#1
Well, I'm a beginning Bass player. I literally picked it up two days ago. So far, I've been using a Squier Bass from a starter pack (http://www.musiciansfriend.com/product/Squier-Affinity-Series-P-Bass?sku=510424) that I came upon a long, long, time ago.
And lately I've been considering getting a new, better quality bass. This is simply because I feel that the neck on mine is way too wide, and some nicer pickups would be great. I'll post the links of some models I'm considering, But if any of you can either affirm me, or give me another option (hopefully under or around 400$, at the most?) that would be great.
Model A: http://www.musiciansfriend.com/product/ESP-F104-Electric-Bass?sku=516771
Model B:
http://www.musiciansfriend.com/product/Fender-Standard-Jazz-Bass?sku=516042

On a side note, I plan I playing almost anything, from Queens of the Stone Age to the Foo Fighters, from the Red Hot Chili Peppers to Weezer.
Last edited by poetvirgil at Jul 9, 2007,
#2
I'd probably go for the standard Fender Jazz. Hugely versatile and reputable. I can't say I've tried an ESP though.


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#4
+1 to the jazz but wait a while and save your money and get the american model. the s1 switching on it is amazing for all kinds of music.
So it goes.
#5
Try out some basses and see for yourself, i recommend Yamaha's.
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#6
It sounds like you've got GAS (Gear Acquisition Syndrome). It happens to all of us, it's nothing to be worried about. You've been playing for 2 days, and you're already talking about dropping 400 on a new bass? Thats crazy. It might not be the most fun idea, but I strongly recommend you wait. If your bass is a pain to play, take it to a shop and have them set it up for you (to make it as easy to play as possible) it makes learning so much easier. Wait, and if in a few months you are a better bass player, and you can afford to buy a new bass, then go out looking for one. Buying a new bass after less than a few months of playing is never a good idea.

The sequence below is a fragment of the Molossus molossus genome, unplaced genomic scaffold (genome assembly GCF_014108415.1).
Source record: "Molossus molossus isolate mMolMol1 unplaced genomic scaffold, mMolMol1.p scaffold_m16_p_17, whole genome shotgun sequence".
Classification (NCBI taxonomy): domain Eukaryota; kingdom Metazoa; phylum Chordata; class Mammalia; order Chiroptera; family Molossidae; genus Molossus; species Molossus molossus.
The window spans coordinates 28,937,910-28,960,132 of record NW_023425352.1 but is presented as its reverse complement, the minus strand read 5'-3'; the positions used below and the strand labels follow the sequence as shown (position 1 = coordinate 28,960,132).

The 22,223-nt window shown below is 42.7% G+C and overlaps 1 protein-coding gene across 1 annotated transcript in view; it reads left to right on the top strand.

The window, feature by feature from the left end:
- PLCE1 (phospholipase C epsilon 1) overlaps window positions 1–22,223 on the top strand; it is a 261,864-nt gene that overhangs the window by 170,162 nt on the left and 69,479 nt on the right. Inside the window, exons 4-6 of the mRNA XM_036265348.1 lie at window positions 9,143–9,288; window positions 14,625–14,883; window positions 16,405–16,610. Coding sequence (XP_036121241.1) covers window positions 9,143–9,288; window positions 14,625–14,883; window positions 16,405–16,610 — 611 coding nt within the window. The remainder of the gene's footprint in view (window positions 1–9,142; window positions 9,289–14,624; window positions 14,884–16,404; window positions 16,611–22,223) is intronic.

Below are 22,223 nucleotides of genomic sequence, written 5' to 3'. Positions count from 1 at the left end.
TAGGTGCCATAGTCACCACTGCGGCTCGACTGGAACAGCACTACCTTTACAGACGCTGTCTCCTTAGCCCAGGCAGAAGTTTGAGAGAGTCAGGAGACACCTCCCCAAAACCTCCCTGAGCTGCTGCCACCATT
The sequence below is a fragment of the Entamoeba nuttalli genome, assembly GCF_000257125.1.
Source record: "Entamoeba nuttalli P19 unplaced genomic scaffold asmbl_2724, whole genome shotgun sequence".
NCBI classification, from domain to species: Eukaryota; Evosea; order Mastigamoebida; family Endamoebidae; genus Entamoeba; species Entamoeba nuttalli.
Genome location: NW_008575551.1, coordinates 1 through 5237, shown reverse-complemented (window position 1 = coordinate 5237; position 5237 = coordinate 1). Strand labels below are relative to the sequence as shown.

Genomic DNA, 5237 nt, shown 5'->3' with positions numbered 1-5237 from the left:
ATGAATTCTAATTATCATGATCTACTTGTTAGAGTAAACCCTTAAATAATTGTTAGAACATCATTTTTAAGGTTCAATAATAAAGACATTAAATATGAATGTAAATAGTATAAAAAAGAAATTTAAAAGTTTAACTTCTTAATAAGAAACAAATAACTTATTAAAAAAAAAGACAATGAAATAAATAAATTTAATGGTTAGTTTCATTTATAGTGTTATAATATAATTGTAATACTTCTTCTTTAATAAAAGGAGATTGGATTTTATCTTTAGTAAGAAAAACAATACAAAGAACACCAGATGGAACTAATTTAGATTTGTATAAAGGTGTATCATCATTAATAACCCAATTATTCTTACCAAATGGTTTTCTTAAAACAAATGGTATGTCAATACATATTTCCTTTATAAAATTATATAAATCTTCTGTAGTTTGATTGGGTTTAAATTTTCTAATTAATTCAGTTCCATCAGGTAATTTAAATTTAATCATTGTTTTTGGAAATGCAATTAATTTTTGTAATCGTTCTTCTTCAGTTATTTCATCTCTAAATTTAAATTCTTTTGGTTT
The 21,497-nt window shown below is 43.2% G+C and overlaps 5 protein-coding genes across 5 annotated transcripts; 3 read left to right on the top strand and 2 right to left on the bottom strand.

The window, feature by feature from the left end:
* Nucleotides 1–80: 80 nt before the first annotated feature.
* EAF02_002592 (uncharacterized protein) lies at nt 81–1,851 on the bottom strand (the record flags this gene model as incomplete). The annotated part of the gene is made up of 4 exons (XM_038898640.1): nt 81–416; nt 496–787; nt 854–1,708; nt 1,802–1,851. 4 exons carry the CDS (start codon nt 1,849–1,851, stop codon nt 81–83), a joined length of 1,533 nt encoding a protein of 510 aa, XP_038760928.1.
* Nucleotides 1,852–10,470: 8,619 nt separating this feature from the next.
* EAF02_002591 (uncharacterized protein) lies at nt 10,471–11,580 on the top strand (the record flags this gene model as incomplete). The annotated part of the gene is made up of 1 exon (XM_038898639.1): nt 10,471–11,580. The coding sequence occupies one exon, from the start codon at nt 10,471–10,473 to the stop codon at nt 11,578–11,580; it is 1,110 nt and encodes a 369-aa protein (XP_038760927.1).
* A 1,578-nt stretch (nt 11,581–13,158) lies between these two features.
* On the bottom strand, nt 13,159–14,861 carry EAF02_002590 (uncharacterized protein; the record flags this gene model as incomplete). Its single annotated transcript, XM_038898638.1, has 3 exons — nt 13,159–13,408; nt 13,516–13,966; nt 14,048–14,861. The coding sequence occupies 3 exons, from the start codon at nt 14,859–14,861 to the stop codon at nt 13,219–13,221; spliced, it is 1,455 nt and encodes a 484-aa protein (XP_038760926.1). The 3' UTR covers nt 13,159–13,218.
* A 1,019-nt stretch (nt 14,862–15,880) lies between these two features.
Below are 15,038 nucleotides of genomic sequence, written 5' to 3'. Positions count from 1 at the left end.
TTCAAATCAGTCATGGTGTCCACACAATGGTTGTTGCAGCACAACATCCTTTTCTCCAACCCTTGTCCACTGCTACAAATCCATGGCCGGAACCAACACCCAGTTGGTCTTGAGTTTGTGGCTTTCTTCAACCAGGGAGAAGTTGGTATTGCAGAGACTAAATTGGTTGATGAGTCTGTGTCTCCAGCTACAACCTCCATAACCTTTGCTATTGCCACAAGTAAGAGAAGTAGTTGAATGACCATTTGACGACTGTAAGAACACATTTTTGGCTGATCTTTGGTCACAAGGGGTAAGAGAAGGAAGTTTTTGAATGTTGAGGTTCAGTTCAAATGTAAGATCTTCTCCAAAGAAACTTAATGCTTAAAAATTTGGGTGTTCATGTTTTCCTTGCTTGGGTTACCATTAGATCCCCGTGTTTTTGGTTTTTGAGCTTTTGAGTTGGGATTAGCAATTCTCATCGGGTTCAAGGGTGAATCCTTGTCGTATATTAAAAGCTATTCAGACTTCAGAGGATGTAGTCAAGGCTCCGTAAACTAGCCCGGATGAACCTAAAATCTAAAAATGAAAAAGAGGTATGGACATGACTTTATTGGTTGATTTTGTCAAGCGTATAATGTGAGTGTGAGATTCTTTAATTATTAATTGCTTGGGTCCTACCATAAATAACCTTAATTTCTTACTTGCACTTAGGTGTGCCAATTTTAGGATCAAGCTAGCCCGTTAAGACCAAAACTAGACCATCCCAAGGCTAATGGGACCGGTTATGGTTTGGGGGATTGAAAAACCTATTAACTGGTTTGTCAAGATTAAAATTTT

#7
Quote by TheChoristers
It sounds like you've got GAS (Gear Acquisition Syndrome). It happens to all of us, it's nothing to be worried about. You've been playing for 2 days, and you're already talking about dropping 400 on a new bass? Thats crazy. It might not be the most fun idea, but I strongly recommend you wait. If your bass is a pain to play, take it to a shop and have them set it up for you (to make it as easy to play as possible) it makes learning so much easier. Wait, and if in a few months you are a better bass player, and you can afford to buy a new bass, then go out looking for one. Buying a new bass after less than a few months of playing is never a good idea.

Great advice - at two days, two months, even a year, you don't really know what you want to get out of an instrument - you haven't played it long enough to be familiar with your voice on it. I second this advice.
#8
@ TheChoristers:
That's just the thing. My biggest problem with the bass is the neck. Is there some way they could thin it down or would I just need to go the least expensive route in acquiring a whole new neck to play on?
#9
You'll get used to the neck. You've not been playing long and your hands will adjust, as well as your mentality as to needing a new neck.

I swear that you will get used to the thickness of a P neck like I had too- and I have small hands. Or at least give it a go for a few months.
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#10
well, if you are set on buying a new bass after playing for two days, i would go with a yamaha. it has active EQ like the ESP you showed. and is only $350, but i would suggest going to a music store and trying many different models out.
http://www.musiciansfriend.com/product/Yamaha-RBX374-4String-Bass?sku=519038
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#11